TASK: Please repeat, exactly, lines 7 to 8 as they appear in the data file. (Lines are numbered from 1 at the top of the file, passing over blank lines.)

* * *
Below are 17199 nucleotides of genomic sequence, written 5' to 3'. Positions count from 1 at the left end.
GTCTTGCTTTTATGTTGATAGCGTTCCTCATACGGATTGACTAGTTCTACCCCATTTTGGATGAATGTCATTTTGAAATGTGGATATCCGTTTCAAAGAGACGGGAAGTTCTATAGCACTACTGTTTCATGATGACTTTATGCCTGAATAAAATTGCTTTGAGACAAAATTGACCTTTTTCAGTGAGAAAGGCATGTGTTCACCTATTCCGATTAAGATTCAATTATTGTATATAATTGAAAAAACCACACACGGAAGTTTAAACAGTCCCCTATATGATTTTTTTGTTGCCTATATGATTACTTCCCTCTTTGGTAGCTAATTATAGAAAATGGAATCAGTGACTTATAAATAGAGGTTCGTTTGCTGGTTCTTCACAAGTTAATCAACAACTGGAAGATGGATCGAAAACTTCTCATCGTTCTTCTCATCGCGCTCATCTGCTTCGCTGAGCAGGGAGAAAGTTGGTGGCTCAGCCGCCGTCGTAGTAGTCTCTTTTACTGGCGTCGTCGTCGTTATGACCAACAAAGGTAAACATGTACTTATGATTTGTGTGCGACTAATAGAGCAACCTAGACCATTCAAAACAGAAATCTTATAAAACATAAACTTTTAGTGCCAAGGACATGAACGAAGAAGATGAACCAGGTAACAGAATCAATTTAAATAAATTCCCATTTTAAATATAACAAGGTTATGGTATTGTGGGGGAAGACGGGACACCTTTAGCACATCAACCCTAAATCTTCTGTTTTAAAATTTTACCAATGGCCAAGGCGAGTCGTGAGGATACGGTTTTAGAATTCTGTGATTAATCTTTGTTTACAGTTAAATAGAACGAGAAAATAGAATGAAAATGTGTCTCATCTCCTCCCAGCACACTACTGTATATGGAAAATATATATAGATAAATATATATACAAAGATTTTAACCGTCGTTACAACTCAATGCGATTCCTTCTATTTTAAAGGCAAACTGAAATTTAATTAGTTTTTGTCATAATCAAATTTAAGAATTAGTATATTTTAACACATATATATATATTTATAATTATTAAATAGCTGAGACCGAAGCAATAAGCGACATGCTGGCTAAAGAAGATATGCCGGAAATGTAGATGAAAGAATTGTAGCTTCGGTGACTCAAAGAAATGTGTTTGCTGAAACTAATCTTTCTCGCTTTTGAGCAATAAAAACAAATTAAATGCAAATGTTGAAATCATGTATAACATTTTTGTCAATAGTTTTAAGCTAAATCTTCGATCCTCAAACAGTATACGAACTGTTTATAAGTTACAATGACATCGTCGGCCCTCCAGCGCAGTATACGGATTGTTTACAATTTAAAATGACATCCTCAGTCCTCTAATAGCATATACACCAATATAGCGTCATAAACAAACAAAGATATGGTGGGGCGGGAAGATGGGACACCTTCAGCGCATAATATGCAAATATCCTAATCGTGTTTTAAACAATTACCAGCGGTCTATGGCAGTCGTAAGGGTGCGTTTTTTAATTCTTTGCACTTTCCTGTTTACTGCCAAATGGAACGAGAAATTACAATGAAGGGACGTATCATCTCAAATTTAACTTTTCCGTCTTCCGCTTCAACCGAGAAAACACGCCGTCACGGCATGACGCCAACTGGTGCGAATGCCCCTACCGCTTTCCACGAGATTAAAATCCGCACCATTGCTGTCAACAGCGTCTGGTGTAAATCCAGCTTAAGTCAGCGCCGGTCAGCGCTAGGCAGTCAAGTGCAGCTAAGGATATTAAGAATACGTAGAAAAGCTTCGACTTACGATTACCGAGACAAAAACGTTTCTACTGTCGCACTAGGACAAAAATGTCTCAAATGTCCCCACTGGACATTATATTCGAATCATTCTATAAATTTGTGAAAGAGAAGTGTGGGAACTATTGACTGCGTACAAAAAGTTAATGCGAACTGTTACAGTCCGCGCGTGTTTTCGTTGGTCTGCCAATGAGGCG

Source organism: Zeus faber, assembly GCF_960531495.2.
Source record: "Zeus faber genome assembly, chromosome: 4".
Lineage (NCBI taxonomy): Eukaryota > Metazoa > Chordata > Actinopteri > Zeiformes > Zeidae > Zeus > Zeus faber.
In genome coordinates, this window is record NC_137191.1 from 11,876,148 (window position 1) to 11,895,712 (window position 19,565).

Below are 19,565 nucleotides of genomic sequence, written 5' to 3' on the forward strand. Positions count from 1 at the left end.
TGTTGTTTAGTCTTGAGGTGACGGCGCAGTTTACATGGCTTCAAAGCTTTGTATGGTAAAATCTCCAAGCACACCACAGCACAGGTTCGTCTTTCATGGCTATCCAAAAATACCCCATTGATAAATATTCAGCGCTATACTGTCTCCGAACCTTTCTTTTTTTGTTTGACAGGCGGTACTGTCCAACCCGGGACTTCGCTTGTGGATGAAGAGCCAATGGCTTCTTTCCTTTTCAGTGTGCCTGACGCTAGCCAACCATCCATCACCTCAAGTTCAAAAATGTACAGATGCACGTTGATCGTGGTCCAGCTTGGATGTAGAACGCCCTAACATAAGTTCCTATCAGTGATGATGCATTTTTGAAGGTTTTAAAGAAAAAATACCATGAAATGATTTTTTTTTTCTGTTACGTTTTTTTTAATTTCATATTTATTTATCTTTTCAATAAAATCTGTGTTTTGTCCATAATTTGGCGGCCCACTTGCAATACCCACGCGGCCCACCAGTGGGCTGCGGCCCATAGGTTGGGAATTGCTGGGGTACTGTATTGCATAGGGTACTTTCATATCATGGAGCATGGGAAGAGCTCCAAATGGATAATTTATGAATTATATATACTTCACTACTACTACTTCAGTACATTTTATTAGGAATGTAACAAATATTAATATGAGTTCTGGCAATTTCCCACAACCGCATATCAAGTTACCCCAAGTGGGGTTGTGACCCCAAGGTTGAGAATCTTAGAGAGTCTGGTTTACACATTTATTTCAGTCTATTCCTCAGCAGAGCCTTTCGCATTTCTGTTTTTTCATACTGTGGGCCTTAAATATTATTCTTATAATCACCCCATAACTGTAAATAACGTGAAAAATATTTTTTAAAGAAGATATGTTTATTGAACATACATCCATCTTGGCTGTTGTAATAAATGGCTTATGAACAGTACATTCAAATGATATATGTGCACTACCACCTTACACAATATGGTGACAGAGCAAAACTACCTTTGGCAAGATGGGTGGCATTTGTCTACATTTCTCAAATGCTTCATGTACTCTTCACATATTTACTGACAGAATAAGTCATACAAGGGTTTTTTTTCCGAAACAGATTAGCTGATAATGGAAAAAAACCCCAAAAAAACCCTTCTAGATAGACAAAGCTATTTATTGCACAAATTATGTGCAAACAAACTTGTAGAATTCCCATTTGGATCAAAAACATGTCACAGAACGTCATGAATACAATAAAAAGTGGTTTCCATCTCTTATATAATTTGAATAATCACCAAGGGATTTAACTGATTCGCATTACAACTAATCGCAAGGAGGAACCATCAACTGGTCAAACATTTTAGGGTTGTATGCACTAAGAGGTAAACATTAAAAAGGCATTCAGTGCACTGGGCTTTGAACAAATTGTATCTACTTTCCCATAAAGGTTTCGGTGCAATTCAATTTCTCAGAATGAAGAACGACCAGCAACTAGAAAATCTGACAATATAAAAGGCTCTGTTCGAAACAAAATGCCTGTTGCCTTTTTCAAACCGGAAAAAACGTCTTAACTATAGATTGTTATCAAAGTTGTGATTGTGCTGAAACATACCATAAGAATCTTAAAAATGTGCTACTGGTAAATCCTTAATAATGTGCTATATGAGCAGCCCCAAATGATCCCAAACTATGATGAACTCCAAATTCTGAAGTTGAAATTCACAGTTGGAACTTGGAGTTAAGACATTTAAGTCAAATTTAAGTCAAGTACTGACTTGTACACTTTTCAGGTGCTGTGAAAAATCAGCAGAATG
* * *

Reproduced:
Below are 19,565 nucleotides of genomic sequence, written 5' to 3' on the forward strand. Positions count from 1 at the left end.
TGTTGTTTAGTCTTGAGGTGACGGCGCAGTTTACATGGCTTCAAAGCTTTGTATGGTAAAATCTCCAAGCACACCACAGCACAGGTTCGTCTTTCATGGCTATCCAAAAATACCCCATTGATAAATATTCAGCGCTATACTGTCTCCGAACCTTTCTTTTTTTGTTTGACAGGCGGTACTGTCCAACCCGGGACTTCGCTTGTGGATGAAGAGCCAATGGCTTCTTTCCTTTTCAGTGTGCCTGACGCTAGCCAACCATCCATCACCTCAAGTTCAAAAATGTACAGATGCACGTTGATCGTGGTCCAGCTTGGATGTAGAACGCCCTAACATAAGTTCCTATCAGTGATGATGCATTTTTGAAGGTTTTAAAGAAAAAATACCATGAAATGATTTTTTTTTTCTGTTACGTTTTTTTTAATTTCATATTTATTTATCTTTTCAATAAAATCTGTGTTTTGTCCATAATTTGGCGGCCCACTTGCAATACCCACGCGGCCCACCAGTGGGCTGCGGCCCATAGGTTGGGAATTGCTGGGGTACTGTATTGCATAGGGTACTTTCATATCATGGAGCATGGGAAGAGCTCCAAATGGATAATTTATGAATTATATATACTTCACTACTACTACTTCAGTACATTTTATTAGGAATGTAACAAATATTAATATGAGTTCTGGCAATTTCCCACAACCGCATATCAAGTTACCCCAAGTGGGGTTGTGACCCCAAGGTTGAGAATCTTAGAGAGTCTGGTTTACACATTTATTTCAGTCTATTCCTCAGCAGAGCCTTTCGCATTTCTGTTTTTTCATACTGTGGGCCTTAAATATTATTCTTATAATCACCCCATAACTGTAAATAACGTGAAAAATATTTTTTAAAGAAGATATGTTTATTGAACATACATCCATCTTGGCTGTTGTAATAAATGGCTTATGAACAGTACATTCAAATGATATATGTGCACTACCACCTTACACAATATGGTGACAGAGCAAAACTACCTTTGGCAAGATGGGTGGCATTTGTCTACATTTCTCAAATGCTTCATGTACTCTTCACATATTTACTGACAGAATAAGTCATACAAGGGTTTTTTTTCCGAAACAGATTAGCTGATAATGGAAAAAAACCCCAAAAAAACCCTTCTAGATAGACAAAGCTATTTATTGCACAAATTATGTGCAAACAAACTTGTAGAATTCCCATTTGGATCAAAAACATGTCACAGAACGTCATGAATACAATAAAAAGTGGTTTCCATCTCTTATATAATTTGAATAATCACCAAGGGATTTAACTGATTCGCATTACAACTAATCGCAAGGAGGAACCATCAACTGGTCAAACATTTTAGGGTTGTATGCACTAAGAGGTAAACATTAAAAAGGCATTCAGTGCACTGGGCTTTGAACAAATTGTATCTACTTTCCCATAAAGGTTTCGGTGCAATTCAATTTCTCAGAATGAAGAACGACCAGCAACTAGAAAATCTGACAATATAAAAGGCTCTGTTCGAAACAAAATGCCTGTTGCCTTTTTCAAACCGGAAAAAACGTCTTAACTATAGATTGTTATCAAAGTTGTGATTGTGCTGAAACATACCATAAGAATCTTAAAAATGTGCTACTGGTAAATCCTTAATAATGTGCTATATGAGCAGCCCCAAATGATCCCAAACTATGATGAACTCCAAATTCTGAAGTTGAAATTCACAGTTGGAACTTGGAGTTAAGACATTTAAGTCAAATTTAAGTCAAGTACTGACTTGTACACTTTTCAGGTGCTGTGAAAAATCAGCAGAATG